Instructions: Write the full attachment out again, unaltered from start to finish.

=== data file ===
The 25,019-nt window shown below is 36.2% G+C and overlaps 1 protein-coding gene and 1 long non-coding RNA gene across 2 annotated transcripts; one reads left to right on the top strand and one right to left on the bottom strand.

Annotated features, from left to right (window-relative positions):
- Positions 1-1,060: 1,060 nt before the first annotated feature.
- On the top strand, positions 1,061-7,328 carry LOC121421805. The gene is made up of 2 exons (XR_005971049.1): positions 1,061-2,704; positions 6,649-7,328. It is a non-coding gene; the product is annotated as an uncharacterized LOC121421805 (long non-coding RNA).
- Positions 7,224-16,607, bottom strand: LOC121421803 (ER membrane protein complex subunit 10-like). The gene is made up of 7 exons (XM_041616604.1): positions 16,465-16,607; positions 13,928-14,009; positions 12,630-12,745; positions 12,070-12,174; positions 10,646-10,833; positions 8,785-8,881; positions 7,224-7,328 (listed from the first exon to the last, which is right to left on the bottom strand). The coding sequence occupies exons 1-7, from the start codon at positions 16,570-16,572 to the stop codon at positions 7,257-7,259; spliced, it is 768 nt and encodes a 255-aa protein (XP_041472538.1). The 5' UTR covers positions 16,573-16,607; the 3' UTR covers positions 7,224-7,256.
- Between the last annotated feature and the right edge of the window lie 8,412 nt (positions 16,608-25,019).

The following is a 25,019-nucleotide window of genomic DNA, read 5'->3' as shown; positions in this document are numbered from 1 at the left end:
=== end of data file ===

The 25,019-nt window shown below is 36.2% G+C and overlaps 1 protein-coding gene and 1 long non-coding RNA gene across 2 annotated transcripts; one reads left to right on the top strand and one right to left on the bottom strand.

Annotated features, from left to right (window-relative positions):
- Positions 1-1,060: 1,060 nt before the first annotated feature.
- On the top strand, positions 1,061-7,328 carry LOC121421805. The gene is made up of 2 exons (XR_005971049.1): positions 1,061-2,704; positions 6,649-7,328. It is a non-coding gene; the product is annotated as an uncharacterized LOC121421805 (long non-coding RNA).
- Positions 7,224-16,607, bottom strand: LOC121421803 (ER membrane protein complex subunit 10-like). The gene is made up of 7 exons (XM_041616604.1): positions 16,465-16,607; positions 13,928-14,009; positions 12,630-12,745; positions 12,070-12,174; positions 10,646-10,833; positions 8,785-8,881; positions 7,224-7,328 (listed from the first exon to the last, which is right to left on the bottom strand). The coding sequence occupies exons 1-7, from the start codon at positions 16,570-16,572 to the stop codon at positions 7,257-7,259; spliced, it is 768 nt and encodes a 255-aa protein (XP_041472538.1). The 5' UTR covers positions 16,573-16,607; the 3' UTR covers positions 7,224-7,256.
- Between the last annotated feature and the right edge of the window lie 8,412 nt (positions 16,608-25,019).

The following is a 25,019-nucleotide window of genomic DNA, read 5'->3' as shown; positions in this document are numbered from 1 at the left end: